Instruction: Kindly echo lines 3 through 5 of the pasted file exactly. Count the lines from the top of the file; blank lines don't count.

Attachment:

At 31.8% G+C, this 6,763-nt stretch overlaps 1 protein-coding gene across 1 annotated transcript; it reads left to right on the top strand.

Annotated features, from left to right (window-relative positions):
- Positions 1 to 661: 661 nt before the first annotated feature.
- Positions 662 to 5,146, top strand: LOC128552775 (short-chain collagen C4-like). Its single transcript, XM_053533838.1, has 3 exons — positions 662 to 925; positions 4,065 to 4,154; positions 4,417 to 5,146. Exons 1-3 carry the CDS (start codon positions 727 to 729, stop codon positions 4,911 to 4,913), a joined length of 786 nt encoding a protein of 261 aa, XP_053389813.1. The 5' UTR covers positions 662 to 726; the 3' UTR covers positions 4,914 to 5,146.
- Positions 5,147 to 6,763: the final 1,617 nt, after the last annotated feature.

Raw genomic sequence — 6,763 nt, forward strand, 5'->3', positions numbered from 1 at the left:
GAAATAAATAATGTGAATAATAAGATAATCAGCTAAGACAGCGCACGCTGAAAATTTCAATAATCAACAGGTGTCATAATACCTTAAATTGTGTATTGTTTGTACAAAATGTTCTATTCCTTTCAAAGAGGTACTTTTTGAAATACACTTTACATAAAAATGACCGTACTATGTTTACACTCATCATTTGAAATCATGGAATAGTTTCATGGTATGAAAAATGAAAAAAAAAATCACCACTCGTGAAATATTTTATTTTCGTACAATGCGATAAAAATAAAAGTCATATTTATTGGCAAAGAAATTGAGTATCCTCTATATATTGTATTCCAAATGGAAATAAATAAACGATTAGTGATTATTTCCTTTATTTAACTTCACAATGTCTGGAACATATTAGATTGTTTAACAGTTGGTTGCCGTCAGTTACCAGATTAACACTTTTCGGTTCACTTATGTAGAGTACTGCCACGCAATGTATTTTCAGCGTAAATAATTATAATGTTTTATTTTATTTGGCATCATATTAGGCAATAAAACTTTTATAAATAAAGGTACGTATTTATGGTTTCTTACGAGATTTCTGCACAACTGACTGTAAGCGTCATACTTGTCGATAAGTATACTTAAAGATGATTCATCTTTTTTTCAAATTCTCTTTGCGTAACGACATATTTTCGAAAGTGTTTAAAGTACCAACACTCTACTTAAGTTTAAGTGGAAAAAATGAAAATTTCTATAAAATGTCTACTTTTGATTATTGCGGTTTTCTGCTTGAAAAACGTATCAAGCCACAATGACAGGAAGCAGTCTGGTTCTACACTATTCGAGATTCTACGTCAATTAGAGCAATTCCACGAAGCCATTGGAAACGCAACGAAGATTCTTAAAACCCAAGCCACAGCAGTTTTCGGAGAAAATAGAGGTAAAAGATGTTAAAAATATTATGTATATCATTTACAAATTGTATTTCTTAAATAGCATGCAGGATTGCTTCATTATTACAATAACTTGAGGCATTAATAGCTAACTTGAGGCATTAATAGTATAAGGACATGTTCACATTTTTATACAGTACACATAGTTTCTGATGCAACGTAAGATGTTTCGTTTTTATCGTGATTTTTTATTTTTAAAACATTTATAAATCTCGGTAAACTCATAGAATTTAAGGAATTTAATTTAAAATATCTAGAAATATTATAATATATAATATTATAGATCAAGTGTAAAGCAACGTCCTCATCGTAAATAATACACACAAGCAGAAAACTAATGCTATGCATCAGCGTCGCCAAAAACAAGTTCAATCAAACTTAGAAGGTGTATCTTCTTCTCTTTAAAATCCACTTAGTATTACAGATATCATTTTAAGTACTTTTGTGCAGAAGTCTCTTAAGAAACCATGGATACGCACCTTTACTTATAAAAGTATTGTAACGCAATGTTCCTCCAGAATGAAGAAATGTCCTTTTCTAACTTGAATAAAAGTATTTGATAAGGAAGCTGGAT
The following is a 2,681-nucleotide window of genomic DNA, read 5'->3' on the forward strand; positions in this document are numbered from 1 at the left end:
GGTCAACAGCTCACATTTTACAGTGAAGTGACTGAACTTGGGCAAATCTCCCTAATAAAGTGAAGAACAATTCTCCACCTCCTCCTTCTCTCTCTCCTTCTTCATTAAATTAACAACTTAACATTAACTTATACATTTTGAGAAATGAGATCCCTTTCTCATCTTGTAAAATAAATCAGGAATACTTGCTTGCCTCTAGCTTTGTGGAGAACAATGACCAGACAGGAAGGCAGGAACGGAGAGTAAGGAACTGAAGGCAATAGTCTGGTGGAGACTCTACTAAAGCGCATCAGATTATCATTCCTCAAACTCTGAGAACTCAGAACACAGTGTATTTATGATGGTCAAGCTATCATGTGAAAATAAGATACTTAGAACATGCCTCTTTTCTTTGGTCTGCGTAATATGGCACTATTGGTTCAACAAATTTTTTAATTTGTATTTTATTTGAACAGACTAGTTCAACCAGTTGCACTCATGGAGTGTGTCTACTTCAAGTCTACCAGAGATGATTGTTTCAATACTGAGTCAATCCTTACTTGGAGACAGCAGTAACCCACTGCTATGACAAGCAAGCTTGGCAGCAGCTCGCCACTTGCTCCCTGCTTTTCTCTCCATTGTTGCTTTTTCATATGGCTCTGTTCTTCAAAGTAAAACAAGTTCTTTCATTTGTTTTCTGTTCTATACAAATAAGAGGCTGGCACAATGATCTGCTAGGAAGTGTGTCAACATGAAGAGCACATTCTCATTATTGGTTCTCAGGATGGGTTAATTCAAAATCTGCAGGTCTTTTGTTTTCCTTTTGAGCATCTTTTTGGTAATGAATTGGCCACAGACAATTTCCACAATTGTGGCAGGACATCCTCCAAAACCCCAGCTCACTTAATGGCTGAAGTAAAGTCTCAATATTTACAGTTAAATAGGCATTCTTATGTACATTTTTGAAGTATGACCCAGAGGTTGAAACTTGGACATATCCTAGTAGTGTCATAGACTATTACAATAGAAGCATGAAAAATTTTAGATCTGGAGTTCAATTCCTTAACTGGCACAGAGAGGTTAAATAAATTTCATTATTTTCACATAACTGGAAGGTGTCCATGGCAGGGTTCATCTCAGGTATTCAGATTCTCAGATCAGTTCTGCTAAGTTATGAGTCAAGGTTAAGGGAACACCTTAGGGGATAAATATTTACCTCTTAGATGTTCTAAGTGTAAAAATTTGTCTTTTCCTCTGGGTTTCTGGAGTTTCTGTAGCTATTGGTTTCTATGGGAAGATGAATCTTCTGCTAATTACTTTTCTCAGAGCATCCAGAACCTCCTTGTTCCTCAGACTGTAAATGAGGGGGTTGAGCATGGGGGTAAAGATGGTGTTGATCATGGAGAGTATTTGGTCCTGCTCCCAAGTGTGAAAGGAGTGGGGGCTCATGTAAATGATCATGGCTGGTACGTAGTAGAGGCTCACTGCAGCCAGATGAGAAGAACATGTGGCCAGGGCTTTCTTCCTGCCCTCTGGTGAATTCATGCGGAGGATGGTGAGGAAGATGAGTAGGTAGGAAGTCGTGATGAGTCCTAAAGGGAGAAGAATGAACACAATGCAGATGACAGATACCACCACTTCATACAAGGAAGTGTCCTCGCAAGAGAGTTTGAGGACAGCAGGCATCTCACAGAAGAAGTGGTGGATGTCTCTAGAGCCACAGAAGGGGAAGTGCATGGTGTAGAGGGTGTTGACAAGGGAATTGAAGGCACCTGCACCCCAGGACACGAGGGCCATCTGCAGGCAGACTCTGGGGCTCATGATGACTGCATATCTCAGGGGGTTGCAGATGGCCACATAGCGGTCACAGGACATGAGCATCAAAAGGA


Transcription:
- Positions 1 to 661: 661 nt before the first annotated feature.
- Positions 662 to 5,146, top strand: LOC128552775 (short-chain collagen C4-like). Its single transcript, XM_053533838.1, has 3 exons — positions 662 to 925; positions 4,065 to 4,154; positions 4,417 to 5,146. Exons 1-3 carry the CDS (start codon positions 727 to 729, stop codon positions 4,911 to 4,913), a joined length of 786 nt encoding a protein of 261 aa, XP_053389813.1. The 5' UTR covers positions 662 to 726; the 3' UTR covers positions 4,914 to 5,146.
- Positions 5,147 to 6,763: the final 1,617 nt, after the last annotated feature.